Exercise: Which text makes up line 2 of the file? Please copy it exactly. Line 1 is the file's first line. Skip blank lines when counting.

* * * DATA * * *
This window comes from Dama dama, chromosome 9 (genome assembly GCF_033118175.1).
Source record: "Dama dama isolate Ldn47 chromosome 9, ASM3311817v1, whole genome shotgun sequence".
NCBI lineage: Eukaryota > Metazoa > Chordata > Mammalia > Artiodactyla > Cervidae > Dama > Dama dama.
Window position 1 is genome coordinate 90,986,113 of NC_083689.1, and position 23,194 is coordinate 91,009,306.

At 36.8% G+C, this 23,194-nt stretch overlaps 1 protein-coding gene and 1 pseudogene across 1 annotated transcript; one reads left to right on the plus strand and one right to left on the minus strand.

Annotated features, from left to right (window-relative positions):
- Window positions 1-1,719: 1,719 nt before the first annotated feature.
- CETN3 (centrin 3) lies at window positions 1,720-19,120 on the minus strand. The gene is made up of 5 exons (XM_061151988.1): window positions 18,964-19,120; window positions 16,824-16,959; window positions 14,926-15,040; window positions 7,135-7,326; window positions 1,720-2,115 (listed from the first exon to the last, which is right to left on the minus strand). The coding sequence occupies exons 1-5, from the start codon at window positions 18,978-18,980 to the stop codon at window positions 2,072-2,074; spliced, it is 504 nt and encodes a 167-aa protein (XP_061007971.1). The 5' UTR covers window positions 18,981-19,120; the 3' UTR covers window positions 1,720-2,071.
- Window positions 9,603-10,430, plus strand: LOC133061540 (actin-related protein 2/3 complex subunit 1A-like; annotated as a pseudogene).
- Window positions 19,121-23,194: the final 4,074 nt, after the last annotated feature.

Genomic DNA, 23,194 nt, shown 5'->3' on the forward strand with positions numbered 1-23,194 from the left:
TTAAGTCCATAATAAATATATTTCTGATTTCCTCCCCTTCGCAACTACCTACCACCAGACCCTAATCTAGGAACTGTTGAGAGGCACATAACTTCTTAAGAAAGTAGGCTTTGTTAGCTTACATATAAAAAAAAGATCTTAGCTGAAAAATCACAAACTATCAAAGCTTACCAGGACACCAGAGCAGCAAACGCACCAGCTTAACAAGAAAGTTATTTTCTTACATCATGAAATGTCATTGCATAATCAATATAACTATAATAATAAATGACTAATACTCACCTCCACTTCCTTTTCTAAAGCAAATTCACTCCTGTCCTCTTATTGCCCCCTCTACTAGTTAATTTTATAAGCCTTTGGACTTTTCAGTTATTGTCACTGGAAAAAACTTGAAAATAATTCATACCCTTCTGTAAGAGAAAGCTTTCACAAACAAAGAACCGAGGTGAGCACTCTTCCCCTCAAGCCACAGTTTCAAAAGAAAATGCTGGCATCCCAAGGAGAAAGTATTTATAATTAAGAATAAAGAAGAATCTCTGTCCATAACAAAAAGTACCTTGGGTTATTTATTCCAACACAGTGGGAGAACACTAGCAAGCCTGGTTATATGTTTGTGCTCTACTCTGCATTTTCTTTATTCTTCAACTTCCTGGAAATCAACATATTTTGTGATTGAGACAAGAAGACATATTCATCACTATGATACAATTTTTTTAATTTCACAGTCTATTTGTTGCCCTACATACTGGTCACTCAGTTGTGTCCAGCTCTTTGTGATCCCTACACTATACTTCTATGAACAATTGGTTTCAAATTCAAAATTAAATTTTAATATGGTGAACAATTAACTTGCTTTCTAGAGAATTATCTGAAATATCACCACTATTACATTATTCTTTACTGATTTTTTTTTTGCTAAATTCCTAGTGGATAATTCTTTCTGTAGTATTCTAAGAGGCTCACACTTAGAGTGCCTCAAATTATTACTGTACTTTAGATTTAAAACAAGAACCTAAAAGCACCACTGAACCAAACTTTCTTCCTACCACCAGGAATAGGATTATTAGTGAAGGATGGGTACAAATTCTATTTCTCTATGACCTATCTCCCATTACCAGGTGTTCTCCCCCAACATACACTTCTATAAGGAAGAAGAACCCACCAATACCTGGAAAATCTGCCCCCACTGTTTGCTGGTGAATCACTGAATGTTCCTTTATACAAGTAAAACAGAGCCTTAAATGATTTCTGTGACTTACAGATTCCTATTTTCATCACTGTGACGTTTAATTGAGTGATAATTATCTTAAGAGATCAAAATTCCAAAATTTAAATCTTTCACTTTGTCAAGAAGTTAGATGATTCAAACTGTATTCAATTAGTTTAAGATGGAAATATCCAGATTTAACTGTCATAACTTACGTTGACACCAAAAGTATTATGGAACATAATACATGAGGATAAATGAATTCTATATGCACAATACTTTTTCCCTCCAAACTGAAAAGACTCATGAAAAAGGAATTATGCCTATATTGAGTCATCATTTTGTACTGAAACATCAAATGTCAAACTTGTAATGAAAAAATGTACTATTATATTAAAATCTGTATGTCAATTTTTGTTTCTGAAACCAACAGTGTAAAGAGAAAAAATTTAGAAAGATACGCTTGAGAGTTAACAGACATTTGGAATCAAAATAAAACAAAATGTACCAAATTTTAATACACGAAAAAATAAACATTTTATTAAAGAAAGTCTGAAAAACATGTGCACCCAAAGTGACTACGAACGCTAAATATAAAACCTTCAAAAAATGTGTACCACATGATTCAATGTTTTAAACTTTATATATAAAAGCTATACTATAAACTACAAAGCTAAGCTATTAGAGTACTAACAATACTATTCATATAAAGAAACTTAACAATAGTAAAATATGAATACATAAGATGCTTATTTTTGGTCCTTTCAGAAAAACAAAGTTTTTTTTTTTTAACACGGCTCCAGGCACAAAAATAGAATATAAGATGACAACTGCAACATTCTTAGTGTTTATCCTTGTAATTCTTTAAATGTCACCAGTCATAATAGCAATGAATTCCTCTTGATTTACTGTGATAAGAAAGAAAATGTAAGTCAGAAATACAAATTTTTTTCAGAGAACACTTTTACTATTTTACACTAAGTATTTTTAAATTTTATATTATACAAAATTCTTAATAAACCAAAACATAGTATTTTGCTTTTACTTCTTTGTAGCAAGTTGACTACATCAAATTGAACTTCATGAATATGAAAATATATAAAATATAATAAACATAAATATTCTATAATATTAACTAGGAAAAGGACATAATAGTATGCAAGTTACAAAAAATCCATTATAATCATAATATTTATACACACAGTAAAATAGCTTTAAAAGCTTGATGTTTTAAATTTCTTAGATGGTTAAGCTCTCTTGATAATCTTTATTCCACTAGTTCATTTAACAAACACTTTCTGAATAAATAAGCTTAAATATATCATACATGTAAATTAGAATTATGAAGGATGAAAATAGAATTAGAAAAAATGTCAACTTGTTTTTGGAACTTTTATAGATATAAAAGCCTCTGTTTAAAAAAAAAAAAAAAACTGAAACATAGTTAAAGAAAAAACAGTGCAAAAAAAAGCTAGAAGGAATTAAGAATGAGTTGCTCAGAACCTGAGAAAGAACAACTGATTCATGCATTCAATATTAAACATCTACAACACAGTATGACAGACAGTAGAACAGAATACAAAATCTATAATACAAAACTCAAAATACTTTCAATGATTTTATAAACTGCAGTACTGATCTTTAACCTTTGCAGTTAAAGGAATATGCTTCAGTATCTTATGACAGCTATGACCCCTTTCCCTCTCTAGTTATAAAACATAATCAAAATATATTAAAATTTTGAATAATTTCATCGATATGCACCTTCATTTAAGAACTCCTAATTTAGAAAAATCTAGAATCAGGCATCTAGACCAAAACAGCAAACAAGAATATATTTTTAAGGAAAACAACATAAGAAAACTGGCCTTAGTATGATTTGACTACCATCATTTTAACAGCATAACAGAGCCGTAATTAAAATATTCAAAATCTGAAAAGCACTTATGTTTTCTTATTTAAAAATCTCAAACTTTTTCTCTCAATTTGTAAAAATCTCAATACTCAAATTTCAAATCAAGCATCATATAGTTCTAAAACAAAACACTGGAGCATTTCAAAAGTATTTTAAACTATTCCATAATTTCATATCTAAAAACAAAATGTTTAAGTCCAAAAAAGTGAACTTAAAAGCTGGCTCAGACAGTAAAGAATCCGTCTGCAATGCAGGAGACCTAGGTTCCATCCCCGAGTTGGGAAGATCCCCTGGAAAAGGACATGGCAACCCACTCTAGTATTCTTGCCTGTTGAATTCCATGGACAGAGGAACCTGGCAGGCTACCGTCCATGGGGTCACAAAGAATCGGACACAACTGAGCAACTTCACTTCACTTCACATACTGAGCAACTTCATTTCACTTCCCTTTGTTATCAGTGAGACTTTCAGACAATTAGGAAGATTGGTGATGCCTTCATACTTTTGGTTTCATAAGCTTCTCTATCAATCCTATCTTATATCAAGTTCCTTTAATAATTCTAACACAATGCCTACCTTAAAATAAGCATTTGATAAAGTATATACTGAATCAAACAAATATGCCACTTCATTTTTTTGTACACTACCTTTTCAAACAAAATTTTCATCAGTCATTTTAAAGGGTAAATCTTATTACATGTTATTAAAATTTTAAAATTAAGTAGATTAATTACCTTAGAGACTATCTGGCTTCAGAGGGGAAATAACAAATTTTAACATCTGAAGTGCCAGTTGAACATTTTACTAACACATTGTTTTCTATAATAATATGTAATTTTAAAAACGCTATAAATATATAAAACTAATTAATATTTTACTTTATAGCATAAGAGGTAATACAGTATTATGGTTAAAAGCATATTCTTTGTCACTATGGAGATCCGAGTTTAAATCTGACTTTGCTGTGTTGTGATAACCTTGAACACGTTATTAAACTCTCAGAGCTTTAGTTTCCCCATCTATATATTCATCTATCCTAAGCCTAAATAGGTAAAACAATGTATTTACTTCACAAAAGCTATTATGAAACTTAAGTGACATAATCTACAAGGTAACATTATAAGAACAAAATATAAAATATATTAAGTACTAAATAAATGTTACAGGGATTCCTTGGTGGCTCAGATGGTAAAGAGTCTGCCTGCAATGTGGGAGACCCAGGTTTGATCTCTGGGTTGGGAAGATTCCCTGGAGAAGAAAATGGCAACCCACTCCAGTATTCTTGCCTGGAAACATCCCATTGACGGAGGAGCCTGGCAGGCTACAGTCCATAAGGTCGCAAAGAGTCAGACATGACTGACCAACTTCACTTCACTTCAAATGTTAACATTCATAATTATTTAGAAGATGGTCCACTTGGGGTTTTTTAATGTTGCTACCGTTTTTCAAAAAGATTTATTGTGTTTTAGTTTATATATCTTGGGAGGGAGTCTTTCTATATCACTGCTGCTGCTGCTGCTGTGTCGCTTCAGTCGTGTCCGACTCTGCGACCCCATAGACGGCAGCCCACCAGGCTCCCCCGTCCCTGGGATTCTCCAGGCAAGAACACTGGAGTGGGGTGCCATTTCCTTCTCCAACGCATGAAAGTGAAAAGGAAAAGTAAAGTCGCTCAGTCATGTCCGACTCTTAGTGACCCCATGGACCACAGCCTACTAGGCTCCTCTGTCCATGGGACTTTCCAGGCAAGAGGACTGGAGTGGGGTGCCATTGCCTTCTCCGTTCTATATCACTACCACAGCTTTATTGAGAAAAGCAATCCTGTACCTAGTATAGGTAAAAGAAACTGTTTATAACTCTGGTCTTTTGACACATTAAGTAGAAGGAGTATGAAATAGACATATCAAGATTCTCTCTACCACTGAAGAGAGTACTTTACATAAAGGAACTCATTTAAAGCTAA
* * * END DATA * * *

Source record: "Dama dama isolate Ldn47 chromosome 9, ASM3311817v1, whole genome shotgun sequence".